Two years ago, Sarah Joyce was living independently, working a job she loved in the aged care industry. Now the 32-year-old relies on the care of her parents, physically weakened by the disease that ravaged her body in August 2016. A disease that robbed her of several fingers and toes, cost her several organs, and landed her name on the transplant list.
Sarah was visiting her parents’ on the NSW Central Coast the evening the symptoms started. It started out feeling like a cold; that vague under-the-weather sensation, tiredness, a foggy head. Then came the fever.
“I was actually meant to be away working that week, and it was just by chance that my schedule changed. It was lucky, because had I not have been with them, I think the outcome would have been very different,” she told Mamamia.
Within hours her fever had soared, and was joined by copious vomiting, sensitivity to light and pinprick spots on her eyelids.
“I kept saying to Mum and Dad, ‘I feel infected. I don’t feel right,’” the Queensland woman told Mamamia. “I just kept repeating it; ‘I don’t feel right, I don’t feel right.’”
“I didn’t actually realise that at the time but they were saying goodbye.”
As she became increasingly unwell, Sarah’s father drove her to the hospital, where baffled doctors pumped her with a variety of antibiotics in hope of quelling whatever infection had taken hold of her body. Then the rash appeared on her legs. Purple, spotty.
“As soon as I saw it I thought, ‘Oh f!’ I instantly knew that was bad. And then that’s probably one of the last things I remember, apart from my mum dad sister coming in,” she said. “I didn’t actually realise that at the time but they were saying goodbye. They’d been told to come in before they put me on life support and say goodbye, but they didn’t want to scare me.
“That’s something I’ll never forget.”
Sarah was placed in a coma for eight days.
When she woke, doctors explained she had contracted Meningococcal Septicaemia W, one of the five strains of the potentially deadly bacterium. Fortunately, one of the antibiotics doctors had administered Sarah was the right one. But damage had already been done.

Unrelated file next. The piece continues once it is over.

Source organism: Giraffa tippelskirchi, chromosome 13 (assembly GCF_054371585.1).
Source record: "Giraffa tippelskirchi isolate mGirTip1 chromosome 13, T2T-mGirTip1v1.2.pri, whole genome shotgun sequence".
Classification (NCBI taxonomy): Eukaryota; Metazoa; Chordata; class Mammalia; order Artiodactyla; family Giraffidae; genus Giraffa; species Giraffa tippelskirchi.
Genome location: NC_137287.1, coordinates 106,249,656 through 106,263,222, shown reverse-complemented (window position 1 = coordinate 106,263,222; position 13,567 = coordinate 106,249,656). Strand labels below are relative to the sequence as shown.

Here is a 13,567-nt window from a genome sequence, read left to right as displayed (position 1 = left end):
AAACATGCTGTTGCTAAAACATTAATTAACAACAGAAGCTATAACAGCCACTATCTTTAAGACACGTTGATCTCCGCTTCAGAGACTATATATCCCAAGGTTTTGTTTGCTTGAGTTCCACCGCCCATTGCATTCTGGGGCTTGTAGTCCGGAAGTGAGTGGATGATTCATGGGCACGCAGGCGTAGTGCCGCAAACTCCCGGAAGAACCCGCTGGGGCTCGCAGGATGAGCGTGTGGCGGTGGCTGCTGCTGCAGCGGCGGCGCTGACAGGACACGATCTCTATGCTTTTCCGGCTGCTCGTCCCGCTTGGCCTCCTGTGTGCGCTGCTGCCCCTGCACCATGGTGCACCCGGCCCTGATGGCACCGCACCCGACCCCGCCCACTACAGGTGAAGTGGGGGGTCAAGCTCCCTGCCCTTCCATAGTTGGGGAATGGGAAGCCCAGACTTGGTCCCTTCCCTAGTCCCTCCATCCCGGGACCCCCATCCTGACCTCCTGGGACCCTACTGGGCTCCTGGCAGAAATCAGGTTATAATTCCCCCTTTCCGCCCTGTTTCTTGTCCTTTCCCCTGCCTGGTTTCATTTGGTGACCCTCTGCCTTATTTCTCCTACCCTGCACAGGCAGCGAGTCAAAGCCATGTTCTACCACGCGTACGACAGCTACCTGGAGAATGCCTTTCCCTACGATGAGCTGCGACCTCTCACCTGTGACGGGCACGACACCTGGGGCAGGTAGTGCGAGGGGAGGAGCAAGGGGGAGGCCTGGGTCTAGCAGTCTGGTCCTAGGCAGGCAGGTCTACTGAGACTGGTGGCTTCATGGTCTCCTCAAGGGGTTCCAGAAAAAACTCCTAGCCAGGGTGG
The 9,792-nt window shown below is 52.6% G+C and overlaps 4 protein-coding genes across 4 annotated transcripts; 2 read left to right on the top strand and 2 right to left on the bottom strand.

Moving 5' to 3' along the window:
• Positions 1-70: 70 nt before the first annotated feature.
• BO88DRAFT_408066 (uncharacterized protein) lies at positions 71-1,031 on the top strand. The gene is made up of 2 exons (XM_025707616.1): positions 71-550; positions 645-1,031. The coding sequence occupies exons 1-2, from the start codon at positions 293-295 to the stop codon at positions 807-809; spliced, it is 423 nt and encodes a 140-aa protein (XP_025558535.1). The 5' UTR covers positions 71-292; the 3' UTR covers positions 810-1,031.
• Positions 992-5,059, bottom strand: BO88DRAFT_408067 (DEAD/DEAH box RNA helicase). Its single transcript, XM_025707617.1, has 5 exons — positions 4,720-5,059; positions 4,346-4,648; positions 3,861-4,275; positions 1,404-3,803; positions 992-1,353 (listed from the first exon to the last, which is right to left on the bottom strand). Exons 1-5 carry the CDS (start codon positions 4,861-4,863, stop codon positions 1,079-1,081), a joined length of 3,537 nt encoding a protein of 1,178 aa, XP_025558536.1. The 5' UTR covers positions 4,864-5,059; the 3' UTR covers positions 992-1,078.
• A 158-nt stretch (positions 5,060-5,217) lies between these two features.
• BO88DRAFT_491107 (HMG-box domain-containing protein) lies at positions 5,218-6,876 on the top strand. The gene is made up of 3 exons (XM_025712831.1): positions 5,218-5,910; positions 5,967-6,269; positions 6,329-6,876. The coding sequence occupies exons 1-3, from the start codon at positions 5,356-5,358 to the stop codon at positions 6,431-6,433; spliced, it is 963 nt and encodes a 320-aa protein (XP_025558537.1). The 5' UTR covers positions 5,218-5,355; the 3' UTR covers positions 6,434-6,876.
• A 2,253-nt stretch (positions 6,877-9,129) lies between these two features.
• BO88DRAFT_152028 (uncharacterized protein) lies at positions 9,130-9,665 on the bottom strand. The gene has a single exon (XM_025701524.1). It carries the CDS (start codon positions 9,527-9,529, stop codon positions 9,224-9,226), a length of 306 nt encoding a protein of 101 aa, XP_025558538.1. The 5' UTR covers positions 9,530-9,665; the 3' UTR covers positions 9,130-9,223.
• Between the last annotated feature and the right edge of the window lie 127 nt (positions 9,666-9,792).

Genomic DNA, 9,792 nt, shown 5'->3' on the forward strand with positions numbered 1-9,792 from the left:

"It was very scary [when I woke from the coma] because I physically couldn't move my arms and legs," she said. "And they wouldn't let me look in the mirror because septicaemia had caused my nose to be black and my eyelids. It was quite horrific. And even looking at my hands and legs, they were just black and the skin was peeling."
How common is meningococcal?
Invasive Meningococcal is relatively rare in Australia, though the number of cases has increased in recent years. In 2017, there were 382 reported nationally, up from 252 in 2016, Department of Health figures show.
Deaths from the disease have also risen, from 11 in 2016 to 28 last year.
The Department notes that the bacteria is spread via regular close, prolonged and intimate contact, which contributes to the disease's increased prevalence among infants and adolescents.
Once first symptoms begin, the disease progresses rapidly. Deterioration can occur within in a matter of hours, and that trademark rash is generally among the last symptoms to appear. Early intervention is crucial to ensure survival.
After waking from a coma, Sarah spent the next two months in ICU and a further two on the wards. And she's been in and out ever since.
She's undergone a total of 23 operations, including the amputation of fingers and toes, the removal of her spleen, gall bladder and 80 per cent of her large bowel, leaving with her a stoma bag.
She's also suffered multiple infections, the most substantial of which resulted in kidney failure, meaning she requires dialysis twice a week to stay alive and will ultimately require a kidney transplant.
A year ago, the trauma overwhelmed her. She told her family she didn't want to be here anymore, to keep struggling.
"It was really hard. After my major bowel surgery, I decided that I wanted to stop dialysis - the only thing that's keeping me going and healthy," she said. "I didn't want to fight anymore because I couldn't see any future. That was quite upsetting not for me but to do that to my family also."
But through the support and love of her parents, without whom she would have had to go into a care facility, she pushed on.
She began sharing her experience though her work with The Violet Foundation and on a dedicated Facebook page (Sarah's Recovery), in the hope of warning others and educating them about the importance of immunisation - for both adults and children.
Vaccinations are available for all five strains of the disease, and as of July 1 are free for adolescents under the National Immunisation Program. Awareness is key, Sarah says, and it's become her driving force.
"The more that I started sharing my story the more I realised, with the support that came even from complete strangers, that I can do things, that I'm not useless, there is a purpose there for me," she said.
"And if I can take a positive out of all the negatives that have happened, that's what I should I do. It's been almost two years since I was struck down and I'm still fighting a daily battle, but I find if I can help other people that helps me in my recovery as well.”